"     When the supervisor of industrial insurance shall determine that permanent total disability results from the injury, the worker shall receive monthly during the period of such disability:

           . . . .

           (7) If unmarried at the time of the injury, sixty percent of his or her wages but not less than one hundred and eighty-five dollars per month. Recodified as RCW 51.32.060(1)(g) by Laws of 1988, ch. 161, 1.

      The Department arrived at the statutory minimum of $185 per month as the rate of compensation for Rose, based upon its conclusion that Rose's wages were $1 a day. Rose appealed the Department's order to the Board of Industrial Insurance Appeals (Board). For purposes of appeal to the Board, the parties stipulated to the following facts:

     1. The comparable civilian wage rate for the work performed by Rose is $9.92 per hour;

     2. The actual wage rate received by Rose from the Department of Natural Resources was $1 per day;

     3. The actual cost of room and board received by Rose during his employment was $44.49 per day.

      Rose asserted before the Industrial Appeals Judge that he was entitled, pursuant to then existing RCW 51.08.178, 2

2 RCW 51.08.178 provided, at the time the claim in question was filed, in pertinent part, as follows:

     "(1) For purposes of this title, the monthly wages the worker was receiving from all employment at the time of injury shall be the basis upon which compensation is computed . . ..

     ". . . .

     "The term 'wages' shall include the reasonable value of board, housing, fuel, or other consideration of like nature received from the employer . . ..

     ". . . .

     "(4) In cases where a wage has not been fixed or cannot be reasonably and fairly determined, the monthly wage shall be computed on the basis of the usual wage paid other employees engaged in like or similar occupations where the wages are fixed." (Recodified by Laws of 1988, ch. 161, 12).



to have his time loss compensation determined in accordance with the usual wage paid other employees engaged in like or similar occupations and, additionally, that his wage should include the reasonable value of board and housing that he received at Cedar Creek. The Industrial Appeals Judge ruled that Rose was not entitled to have his wage computed by reference to a comparable wage rate, but that the reasonable value of his room and board, $44.49 per day, was to be added to his wage rate of $1 per day, for a total wage base of $45.49.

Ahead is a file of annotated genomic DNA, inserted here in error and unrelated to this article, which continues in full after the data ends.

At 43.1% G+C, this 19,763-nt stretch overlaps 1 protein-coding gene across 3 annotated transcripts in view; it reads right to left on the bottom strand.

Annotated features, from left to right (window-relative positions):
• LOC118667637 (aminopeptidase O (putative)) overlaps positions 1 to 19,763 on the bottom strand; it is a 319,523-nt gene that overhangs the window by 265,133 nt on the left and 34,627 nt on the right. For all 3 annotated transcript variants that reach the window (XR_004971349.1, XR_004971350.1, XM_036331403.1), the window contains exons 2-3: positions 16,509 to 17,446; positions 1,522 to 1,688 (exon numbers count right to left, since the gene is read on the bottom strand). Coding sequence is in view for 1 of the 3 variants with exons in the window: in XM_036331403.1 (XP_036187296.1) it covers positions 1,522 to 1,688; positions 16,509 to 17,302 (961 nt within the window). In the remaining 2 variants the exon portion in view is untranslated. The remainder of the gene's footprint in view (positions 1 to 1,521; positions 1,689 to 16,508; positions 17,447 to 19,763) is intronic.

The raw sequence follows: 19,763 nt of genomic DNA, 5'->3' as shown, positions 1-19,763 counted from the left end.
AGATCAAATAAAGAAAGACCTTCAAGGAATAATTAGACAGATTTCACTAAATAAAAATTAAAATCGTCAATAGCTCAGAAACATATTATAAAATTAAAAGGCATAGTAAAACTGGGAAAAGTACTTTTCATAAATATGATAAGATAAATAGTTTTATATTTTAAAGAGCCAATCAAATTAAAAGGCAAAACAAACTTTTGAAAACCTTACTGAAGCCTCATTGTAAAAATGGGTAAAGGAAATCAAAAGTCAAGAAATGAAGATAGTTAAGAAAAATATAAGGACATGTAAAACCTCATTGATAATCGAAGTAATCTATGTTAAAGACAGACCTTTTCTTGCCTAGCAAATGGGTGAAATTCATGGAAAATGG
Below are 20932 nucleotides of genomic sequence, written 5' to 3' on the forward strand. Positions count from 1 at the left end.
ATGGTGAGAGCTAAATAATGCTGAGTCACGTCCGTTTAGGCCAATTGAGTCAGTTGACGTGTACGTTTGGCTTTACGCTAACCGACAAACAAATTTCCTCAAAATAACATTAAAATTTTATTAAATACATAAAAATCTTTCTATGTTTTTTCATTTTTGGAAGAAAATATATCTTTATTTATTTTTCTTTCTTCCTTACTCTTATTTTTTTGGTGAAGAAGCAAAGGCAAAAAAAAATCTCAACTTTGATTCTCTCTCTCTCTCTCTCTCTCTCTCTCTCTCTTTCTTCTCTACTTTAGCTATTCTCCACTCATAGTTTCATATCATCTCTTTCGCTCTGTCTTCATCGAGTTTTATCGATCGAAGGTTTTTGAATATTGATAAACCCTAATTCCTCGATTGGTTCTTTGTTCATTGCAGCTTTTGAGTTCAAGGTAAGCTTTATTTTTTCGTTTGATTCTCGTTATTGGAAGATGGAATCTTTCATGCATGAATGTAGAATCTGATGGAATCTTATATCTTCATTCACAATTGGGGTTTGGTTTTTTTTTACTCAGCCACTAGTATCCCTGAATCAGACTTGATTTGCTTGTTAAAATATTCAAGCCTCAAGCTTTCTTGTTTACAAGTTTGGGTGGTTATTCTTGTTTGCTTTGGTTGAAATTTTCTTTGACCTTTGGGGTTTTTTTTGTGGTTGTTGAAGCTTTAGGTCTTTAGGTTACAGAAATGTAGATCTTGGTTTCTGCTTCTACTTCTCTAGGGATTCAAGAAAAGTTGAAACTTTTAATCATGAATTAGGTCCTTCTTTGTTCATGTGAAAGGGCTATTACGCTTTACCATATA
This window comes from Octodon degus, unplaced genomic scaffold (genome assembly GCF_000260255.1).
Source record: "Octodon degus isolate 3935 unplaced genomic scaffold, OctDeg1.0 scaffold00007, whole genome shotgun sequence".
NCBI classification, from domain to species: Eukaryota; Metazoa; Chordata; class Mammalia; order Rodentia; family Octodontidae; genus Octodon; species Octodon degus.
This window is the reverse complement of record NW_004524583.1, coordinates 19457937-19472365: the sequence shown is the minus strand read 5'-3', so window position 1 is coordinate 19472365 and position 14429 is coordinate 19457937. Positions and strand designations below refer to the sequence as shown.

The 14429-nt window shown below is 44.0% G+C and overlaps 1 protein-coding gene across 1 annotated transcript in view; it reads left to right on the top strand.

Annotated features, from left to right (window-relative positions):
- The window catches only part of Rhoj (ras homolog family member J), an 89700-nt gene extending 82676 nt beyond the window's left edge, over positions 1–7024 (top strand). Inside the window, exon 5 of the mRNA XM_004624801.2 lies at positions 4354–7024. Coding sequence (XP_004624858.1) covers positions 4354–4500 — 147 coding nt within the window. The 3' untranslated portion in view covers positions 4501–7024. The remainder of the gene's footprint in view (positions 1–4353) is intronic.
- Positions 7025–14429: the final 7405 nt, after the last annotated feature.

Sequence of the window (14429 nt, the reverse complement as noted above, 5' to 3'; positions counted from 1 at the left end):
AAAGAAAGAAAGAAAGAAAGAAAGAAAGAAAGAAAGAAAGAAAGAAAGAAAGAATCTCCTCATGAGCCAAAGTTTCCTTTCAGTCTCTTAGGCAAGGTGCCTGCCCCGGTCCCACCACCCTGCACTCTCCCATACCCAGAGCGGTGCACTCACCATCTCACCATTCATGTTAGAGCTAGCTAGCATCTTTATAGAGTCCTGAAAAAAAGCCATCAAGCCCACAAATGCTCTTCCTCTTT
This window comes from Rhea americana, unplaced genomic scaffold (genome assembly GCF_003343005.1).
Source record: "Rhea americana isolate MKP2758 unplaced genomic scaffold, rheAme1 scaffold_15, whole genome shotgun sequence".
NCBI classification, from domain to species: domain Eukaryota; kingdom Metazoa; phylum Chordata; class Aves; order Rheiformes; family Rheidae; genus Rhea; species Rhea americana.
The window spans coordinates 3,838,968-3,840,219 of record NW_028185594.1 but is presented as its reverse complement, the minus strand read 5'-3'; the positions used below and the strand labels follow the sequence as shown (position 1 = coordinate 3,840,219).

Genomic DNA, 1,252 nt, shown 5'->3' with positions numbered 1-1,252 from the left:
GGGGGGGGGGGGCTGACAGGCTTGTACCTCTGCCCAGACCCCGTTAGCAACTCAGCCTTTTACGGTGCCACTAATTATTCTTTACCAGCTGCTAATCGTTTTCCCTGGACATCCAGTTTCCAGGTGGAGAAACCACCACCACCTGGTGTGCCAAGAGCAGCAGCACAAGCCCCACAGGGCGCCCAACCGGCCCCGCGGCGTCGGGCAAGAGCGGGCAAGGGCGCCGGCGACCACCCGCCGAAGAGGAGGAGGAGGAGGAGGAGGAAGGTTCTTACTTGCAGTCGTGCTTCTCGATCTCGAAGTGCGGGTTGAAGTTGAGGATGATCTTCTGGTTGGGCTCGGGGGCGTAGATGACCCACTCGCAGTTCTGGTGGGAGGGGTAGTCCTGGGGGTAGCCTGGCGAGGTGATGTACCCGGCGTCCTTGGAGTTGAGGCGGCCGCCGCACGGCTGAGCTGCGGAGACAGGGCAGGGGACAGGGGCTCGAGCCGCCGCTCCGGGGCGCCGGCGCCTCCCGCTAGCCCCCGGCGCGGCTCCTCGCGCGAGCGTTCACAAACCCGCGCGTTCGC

DNR petitioned the Board for review of the Industrial Appeals Judge's decision. In its petition, DNR took exception to the Industrial Appeals Judge's conclusions awarding Rose the reasonable value of his room and board as part of his wage base. Rose similarly petitioned the Board to review the appeals judge's decision, however, Rose merely requested review of the appeals judge's determination regarding the date of the first time loss payment. Rose did not request review of the appeals judge's conclusion that he was not entitled to have his wage rate computed by reference to a comparable wage rate.

      The Board reversed the Industrial Appeals Judge and reinstated the order of the Department establishing Rose's time loss compensation benefits based upon a $1 per day wage base. The Board concluded that the value of room and board received by Rose as a prisoner did not qualify as "other consideration," as that term is defined in RCW 51.08.178, but was merely an incident to his confinement and, therefore, it should not have been included in his wage base for purposes of computing his time loss benefits.

      Rose appealed the Board's decision to the Superior Court for Thurston County. In his brief to the Superior Court, Rose requested review of: (1) the Board's decision denying him the reasonable value of his room and board in the computation of his wage base; and (2) the decision of the Industrial Appeals Judge denying Rose's claim of a comparable wage rate. Both the Department and DNR objected to the Superior Court's consideration of the issue of a comparable wage rate, contending that Rose had waived his right to appeal that issue by failing to petition the Board for review of the Industrial Appeals Judge's ruling denying the claim.

      The Superior Court Judge concluded that Rose's failure to appeal the Industrial Appeals Judge's decision to the Board merely waived Rose's right to object to his time loss compensation not being based on a wage base higher than that established by the Industrial Appeals Judge (I.E., $45.49 per day). The Superior Court concluded, however, that Rose was entitled to have both issues, comparable wage rate and room and board, considered in determining whether the Board erred in lowering Rose's wage base below the $45.49 per day amount established by the Industrial Appeals Judge.